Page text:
Steady relationships reduce amphetamine's rewarding effects

Long-term relationships make the commonly abused drug amphetamine less appealing, according to a new animal study in the June 1 issue of The Journal of Neuroscience. The findings suggest that social bonds formed during adulthood lead to changes in the brain that may protect against drug abuse.

Prairie voles are rodents that form lifelong bonds with mating partners. In the new study, researchers directed by Zuoxin Wang, PhD, of Florida State University, found that male voles in established relationships displayed less interest in compared with their single counterparts. Amphetamine exposure led to changes in the nucleus accumbens — a part of the brain's reward system — that differed depending on the relationship status of the voles.

Wang and his colleagues found brain cells of both paired and single voles released a similar amount of dopamine — a brain chemical important in pleasurable activities like eating and sex — in response to amphetamine. However, this released dopamine may have had differential effects in paired and single voles. Once released, dopamine binds to molecules called receptors on the surface of brain cells. Amphetamine use increased D1 receptor binding in the nucleus accumbens in single voles, but decreased it in paired voles, suggesting the single and paired voles had opposite responses to the drug.

Drugs that blocked dopamine from binding to the D1 receptor in the lessened amphetamine reward in single voles, while drugs that increased dopamine binding at this site appeared to make amphetamine more appealing to the paired voles.

"Our results indicate that the pair bonding experience may alter the neurobiological response to drugs of abuse, which in turn may diminish the rewarding effects of the drug itself," study author Wang said.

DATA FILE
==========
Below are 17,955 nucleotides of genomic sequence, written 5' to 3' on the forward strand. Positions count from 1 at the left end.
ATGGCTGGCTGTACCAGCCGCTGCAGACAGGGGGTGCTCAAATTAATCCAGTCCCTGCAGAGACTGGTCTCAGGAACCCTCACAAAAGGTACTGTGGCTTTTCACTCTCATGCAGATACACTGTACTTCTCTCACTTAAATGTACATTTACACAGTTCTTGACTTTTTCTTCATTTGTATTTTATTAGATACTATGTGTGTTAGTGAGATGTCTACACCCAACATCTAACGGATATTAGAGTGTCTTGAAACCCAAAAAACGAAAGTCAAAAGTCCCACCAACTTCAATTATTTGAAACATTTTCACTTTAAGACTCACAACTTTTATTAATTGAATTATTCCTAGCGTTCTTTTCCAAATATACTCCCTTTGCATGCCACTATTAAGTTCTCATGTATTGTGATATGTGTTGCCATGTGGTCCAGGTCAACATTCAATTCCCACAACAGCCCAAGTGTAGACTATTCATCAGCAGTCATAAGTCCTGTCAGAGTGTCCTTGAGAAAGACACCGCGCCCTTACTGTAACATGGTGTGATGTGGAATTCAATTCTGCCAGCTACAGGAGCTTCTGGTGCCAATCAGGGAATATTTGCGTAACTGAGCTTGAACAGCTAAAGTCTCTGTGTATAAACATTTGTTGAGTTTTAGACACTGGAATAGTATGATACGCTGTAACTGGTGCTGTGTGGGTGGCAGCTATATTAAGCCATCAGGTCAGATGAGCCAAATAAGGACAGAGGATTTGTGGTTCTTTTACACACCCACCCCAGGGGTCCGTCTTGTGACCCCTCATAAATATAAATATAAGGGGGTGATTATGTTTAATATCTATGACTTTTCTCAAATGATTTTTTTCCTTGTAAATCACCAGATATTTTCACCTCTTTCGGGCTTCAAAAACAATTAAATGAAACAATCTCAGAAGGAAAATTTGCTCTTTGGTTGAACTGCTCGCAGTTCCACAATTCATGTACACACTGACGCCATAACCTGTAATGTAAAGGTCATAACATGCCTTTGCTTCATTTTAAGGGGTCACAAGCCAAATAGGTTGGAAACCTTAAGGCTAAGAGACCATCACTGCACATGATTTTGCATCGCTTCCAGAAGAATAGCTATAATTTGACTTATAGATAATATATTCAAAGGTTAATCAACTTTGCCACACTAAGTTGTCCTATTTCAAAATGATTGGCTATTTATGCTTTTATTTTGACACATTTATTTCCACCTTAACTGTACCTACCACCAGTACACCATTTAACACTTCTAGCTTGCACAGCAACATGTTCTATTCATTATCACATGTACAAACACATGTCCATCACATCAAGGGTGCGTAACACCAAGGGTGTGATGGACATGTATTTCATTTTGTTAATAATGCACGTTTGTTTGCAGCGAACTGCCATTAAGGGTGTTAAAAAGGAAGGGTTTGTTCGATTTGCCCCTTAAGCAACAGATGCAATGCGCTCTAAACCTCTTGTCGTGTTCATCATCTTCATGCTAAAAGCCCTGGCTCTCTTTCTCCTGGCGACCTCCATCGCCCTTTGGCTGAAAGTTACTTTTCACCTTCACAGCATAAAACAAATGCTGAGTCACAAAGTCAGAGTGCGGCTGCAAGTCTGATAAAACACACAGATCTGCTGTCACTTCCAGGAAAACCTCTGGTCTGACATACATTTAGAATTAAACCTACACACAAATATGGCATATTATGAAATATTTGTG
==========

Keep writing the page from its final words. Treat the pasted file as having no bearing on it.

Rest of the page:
Earlier work in Wang's laboratory showed single voles sought out the rewarding effects of amphetamine and that repeated exposure to the drug threw off their drive to form lifelong partnerships. In the current study, the researchers explored whether relationships formed during adulthood could buffer against amphetamine's rewarding properties.

"While this study is very interesting, it will be important to determine whether pair-bonded voles would be less likely to work for drugs of abuse if given unlimited access," said Larry Young, PhD, an expert in social behavior at Emory University, who was unaffiliated with the study. "Understanding the neurobiology of how protect against the rewarding aspects of drug abuse may ultimately inform novel therapies for addiction."

Related Stories

Research Links Change in Brain with Addiction

Feb 01, 2007

A researcher at the University at Buffalo's Research Institute on Addictions (RIA) has found a change in the brain that occurs after drug use and that may contribute to drug addiction.

Researchers create first transgenic prairie voles

Dec 01, 2009

Researchers at the Yerkes National Primate Research Center, Emory University, have successfully generated the first transgenic prairie voles, an important step toward unlocking the genetic secrets of pair bonding. The future ...

Recommended for you

Molecular basis of age-related memory loss explained

10 hours ago

From telephone numbers to foreign vocabulary, our brains hold a seemingly endless supply of information. However, as we are getting older, our ability to learn and remember new things declines. A team of ...

The neurochemistry of addiction

11 hours ago

We've all heard the term "addictive personality," and many of us know individuals who are consistently more likely to take the extra drink or pill that puts them over the edge. But the specific balance of ...

Study examines blood markers, survival in patients with ALS

Jul 21, 2014

The blood biomarkers serum albumin and creatinine appear to be associated with survival in patients with amyotrophic lateral sclerosis (ALS) and may help define prognosis in patients after they are diagnosed with the fatal ...

User comments

Adjust slider to filter visible comments by rank

Display comments: newest first

RobertKarlStonjek
not rated yet Jun 02, 2011
On the other hand, the effect of amphetamine may mimic some of the feelings associated with being in a relationship. Stimulants generally produce a warm 'loving' feeling or its opposite, hate, anger and aggression. If it is the feeling that is the causative agent then we'd expect that any of the feelings evoked by the amphetamine that are naturally occurring higher without the drug would ameliorate its attractiveness eg being in a situation that stimulates loving feelings or aggression...